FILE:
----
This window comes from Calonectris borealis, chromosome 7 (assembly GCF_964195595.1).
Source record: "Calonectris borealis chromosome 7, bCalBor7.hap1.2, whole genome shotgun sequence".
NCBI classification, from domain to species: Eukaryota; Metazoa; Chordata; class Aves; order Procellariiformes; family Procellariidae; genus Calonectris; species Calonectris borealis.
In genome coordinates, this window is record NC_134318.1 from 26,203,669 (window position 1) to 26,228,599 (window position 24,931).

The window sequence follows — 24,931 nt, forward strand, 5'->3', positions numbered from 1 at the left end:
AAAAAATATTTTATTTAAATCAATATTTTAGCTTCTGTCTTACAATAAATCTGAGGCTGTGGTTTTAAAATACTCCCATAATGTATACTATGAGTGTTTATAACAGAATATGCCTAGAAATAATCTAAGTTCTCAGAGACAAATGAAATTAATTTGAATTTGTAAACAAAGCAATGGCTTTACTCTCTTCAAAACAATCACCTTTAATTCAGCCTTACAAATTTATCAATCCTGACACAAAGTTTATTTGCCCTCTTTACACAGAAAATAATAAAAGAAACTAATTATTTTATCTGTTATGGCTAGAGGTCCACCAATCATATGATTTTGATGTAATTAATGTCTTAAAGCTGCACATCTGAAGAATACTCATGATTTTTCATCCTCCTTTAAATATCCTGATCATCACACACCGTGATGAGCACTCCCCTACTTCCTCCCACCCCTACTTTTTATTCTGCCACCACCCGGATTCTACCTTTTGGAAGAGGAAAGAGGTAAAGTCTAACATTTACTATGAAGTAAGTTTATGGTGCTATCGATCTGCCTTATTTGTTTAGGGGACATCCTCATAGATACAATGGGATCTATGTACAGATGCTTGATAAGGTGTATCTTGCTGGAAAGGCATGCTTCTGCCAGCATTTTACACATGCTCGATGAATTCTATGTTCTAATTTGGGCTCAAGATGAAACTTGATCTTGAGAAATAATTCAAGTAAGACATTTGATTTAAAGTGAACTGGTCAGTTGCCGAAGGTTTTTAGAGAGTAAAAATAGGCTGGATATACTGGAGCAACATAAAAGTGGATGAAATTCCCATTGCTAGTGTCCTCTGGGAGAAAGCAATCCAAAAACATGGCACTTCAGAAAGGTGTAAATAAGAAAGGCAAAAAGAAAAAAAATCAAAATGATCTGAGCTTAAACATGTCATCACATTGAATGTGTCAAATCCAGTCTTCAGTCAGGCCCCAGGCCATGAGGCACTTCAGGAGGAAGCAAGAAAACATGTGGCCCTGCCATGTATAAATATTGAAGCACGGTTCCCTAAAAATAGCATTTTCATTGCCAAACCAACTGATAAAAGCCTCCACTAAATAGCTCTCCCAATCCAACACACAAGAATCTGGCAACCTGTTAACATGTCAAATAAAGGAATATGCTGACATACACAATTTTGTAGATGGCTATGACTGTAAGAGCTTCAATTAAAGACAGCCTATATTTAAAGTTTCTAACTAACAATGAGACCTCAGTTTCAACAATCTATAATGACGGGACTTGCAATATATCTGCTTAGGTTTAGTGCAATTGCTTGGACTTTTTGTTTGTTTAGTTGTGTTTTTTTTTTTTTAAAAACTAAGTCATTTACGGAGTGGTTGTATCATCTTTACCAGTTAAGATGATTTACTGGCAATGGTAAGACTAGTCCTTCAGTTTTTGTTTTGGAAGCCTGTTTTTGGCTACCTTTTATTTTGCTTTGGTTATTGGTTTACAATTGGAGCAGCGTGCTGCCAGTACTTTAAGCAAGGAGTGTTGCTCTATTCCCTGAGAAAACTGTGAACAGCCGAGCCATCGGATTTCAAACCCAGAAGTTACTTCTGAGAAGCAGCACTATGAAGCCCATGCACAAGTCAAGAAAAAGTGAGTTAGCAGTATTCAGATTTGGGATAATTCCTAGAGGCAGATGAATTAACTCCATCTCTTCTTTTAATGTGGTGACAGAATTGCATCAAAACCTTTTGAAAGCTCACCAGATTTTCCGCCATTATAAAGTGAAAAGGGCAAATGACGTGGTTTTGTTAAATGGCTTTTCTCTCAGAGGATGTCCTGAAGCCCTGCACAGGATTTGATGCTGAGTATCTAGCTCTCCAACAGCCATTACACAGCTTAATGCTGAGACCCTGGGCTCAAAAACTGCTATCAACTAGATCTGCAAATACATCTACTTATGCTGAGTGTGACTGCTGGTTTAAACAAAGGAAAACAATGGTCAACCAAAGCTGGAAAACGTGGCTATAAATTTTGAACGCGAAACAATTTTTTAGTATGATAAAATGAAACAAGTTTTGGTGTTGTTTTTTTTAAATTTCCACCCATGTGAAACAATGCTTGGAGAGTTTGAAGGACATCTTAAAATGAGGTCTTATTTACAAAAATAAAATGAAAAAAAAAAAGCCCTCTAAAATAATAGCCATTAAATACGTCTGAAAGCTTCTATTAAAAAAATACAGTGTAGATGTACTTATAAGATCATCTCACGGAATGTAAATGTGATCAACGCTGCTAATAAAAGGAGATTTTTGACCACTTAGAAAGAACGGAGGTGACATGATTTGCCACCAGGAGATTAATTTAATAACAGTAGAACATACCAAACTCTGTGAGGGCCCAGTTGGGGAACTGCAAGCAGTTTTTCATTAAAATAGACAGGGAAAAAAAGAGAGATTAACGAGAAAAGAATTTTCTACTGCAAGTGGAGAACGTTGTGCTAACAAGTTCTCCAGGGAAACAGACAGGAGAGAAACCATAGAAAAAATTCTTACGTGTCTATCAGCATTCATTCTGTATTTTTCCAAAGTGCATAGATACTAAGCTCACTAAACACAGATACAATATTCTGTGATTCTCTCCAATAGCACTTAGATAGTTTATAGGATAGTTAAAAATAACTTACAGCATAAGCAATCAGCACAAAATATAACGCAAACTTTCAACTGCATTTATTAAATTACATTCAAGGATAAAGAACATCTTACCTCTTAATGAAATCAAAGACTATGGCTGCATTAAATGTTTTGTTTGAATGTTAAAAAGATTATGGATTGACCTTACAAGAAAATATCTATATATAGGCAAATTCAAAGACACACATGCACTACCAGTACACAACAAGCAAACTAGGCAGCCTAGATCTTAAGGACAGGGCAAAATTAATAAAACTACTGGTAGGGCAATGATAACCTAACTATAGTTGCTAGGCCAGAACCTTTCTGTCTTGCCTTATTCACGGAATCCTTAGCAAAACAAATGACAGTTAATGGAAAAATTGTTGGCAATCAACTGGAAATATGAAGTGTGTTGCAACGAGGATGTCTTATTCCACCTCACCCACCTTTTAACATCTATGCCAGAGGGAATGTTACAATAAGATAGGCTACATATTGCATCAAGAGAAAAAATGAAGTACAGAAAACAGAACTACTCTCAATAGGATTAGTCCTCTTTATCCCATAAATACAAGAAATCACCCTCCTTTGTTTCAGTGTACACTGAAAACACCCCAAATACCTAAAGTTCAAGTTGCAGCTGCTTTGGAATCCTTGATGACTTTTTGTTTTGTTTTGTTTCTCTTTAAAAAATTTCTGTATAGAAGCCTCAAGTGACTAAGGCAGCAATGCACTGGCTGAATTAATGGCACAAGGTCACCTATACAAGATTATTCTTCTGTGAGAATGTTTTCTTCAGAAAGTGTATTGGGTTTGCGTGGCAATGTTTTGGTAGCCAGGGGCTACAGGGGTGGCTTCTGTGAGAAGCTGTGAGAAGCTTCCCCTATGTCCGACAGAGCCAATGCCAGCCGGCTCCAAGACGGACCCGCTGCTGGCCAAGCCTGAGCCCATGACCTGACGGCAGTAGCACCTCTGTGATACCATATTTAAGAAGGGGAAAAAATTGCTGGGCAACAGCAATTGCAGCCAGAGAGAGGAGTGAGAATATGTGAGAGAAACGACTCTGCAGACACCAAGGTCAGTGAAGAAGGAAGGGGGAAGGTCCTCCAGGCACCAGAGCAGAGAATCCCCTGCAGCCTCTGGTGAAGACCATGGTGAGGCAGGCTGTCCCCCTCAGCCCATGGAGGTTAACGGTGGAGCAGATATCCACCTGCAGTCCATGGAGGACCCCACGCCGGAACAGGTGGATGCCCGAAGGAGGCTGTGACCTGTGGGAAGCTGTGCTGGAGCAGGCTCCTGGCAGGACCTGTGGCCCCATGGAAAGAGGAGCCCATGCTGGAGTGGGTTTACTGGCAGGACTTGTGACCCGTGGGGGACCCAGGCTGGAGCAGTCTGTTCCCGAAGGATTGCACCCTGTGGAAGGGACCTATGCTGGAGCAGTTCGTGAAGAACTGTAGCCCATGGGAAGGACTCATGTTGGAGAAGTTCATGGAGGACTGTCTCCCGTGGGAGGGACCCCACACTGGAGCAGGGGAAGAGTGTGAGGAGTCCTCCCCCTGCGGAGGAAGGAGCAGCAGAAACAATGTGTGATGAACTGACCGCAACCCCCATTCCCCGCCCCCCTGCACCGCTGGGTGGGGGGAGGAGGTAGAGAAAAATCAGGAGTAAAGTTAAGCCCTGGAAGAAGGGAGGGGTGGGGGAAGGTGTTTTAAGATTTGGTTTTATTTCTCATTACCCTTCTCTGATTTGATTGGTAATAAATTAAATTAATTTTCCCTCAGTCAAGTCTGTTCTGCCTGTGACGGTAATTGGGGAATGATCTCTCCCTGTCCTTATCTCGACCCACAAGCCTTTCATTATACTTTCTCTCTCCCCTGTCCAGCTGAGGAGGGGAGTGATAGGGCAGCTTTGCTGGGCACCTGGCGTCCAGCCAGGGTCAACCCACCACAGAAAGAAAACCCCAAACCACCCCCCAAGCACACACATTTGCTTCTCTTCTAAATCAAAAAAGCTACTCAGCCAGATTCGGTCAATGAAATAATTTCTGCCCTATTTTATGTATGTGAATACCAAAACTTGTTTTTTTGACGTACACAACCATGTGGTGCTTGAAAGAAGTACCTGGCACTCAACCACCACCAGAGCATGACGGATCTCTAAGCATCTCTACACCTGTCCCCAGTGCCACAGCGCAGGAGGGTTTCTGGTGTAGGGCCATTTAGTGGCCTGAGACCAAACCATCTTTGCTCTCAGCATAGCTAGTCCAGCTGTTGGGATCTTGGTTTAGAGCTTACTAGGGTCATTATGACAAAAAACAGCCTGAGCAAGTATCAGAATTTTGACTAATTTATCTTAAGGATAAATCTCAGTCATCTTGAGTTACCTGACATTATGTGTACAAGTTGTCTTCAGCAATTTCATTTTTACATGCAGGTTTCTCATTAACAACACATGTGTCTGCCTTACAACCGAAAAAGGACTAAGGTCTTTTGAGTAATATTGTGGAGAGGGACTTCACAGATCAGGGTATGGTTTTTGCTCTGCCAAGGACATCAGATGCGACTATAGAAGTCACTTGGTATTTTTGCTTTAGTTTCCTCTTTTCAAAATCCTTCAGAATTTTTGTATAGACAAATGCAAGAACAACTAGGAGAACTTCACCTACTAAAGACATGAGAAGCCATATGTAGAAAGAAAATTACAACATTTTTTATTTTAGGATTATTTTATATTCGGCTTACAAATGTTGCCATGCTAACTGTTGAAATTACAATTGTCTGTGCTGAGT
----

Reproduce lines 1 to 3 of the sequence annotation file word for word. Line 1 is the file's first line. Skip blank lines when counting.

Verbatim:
This window comes from Calonectris borealis, chromosome 7 (assembly GCF_964195595.1).
Source record: "Calonectris borealis chromosome 7, bCalBor7.hap1.2, whole genome shotgun sequence".
NCBI classification, from domain to species: Eukaryota; Metazoa; Chordata; class Aves; order Procellariiformes; family Procellariidae; genus Calonectris; species Calonectris borealis.